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Thursday, August 7, 2014

Malone v. Superior Court: Court of Appeal Upholds Arbitration "Delegation Clause"

In Malone v. Superior Court (California Bank & Trust) (6/17/14) --- Cal.App.4th ---, the Court considered whether a delegation clause -- one that delegates to the arbitrator issues regarding the enforceability of the arbitration clause -- is unconscionable. Malone a predates the California Supreme Court's decision in Iskanian, but it still is worth noting. 

The defendant in a wage and hour class action, CB&T, moved to compel arbitration, and the plaintiff opposed on unconscionability grounds. The defendant argued that the arbitration agreement's delegation clause required the arbitrator to decide the issue, and the plaintiff argued that the delegation clause itself was unconscionable. The trial court found that the delegation clause was not unconscionable and compelled arbitration. The plaintiff took a writ, which the Court of Appeal denied, holding as follows:

If a party challenges the enforceability of a delegation clause alone, the court determines the issue. If a party challenges the enforceability of the arbitration agreement in its entirety, the arbitrator determines the issue. Slip op. at 8-9.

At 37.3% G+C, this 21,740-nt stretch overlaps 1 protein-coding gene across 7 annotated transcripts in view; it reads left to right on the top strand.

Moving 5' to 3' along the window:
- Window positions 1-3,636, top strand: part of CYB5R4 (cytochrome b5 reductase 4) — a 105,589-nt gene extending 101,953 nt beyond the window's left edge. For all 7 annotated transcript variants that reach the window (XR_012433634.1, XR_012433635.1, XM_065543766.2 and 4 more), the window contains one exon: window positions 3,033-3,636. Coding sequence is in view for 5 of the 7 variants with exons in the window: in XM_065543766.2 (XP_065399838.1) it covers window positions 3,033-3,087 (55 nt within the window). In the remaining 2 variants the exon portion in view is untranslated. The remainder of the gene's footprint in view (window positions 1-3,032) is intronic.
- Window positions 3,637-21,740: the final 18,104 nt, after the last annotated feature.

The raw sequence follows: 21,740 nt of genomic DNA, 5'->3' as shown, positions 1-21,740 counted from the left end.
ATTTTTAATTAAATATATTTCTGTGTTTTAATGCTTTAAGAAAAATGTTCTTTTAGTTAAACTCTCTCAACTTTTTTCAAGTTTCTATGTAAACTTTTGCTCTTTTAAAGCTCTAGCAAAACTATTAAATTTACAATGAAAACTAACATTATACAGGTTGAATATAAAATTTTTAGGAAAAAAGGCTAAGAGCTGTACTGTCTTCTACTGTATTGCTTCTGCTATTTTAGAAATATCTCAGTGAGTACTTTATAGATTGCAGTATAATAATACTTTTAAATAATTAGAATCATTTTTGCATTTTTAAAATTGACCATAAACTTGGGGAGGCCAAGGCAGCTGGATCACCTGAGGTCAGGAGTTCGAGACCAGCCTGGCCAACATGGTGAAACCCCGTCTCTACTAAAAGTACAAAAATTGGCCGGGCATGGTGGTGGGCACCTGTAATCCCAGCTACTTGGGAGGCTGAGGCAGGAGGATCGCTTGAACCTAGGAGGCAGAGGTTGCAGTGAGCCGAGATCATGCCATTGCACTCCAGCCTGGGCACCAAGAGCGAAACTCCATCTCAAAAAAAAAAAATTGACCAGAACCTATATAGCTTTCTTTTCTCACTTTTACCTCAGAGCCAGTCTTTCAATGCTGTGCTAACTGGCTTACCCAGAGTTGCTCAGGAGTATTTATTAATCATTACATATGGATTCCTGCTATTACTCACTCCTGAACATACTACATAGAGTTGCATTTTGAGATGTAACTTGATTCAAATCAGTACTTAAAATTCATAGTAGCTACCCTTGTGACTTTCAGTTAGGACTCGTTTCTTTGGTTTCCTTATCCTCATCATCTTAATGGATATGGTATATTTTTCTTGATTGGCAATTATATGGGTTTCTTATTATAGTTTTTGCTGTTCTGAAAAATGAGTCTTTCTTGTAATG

To be enforceable, a delegation clause must be clear and unmistakable. Slip op. at 9-10.

Earlier cases held that delegation clauses were substantively unconscionable on three grounds: (1) such clauses are outside the reasonable expectation of the parties; (2) such clauses are not bilateral; and (3) the arbitrator has a self-interest in finding arbitration agreements enforceable. Slip op. at 10-15.

The delegation clause here was bilateral in that either party may challenge the enforceability of the agreement, and any such challenge would be referred to an arbitrator. Slip op. at 15-16.

The Federal Arbitration Act (FAA) preempts any finding that a delegation clause is substantively unconscionable because the clause raises an inference of bias on the part of arbitrators purportedly acting in their own financial interests. Slip op. at 16-24. Any such finding would be "nothing more than an expression of a judicial hostility to arbitration, based on the assumption that a paid decisionmaker cannot be unbiased...." Slip op. at 23.

The arbitration clause at issue was not "outside the reasonable expectations of the parties." Slip op. at 24-25.

The opinion is available here.

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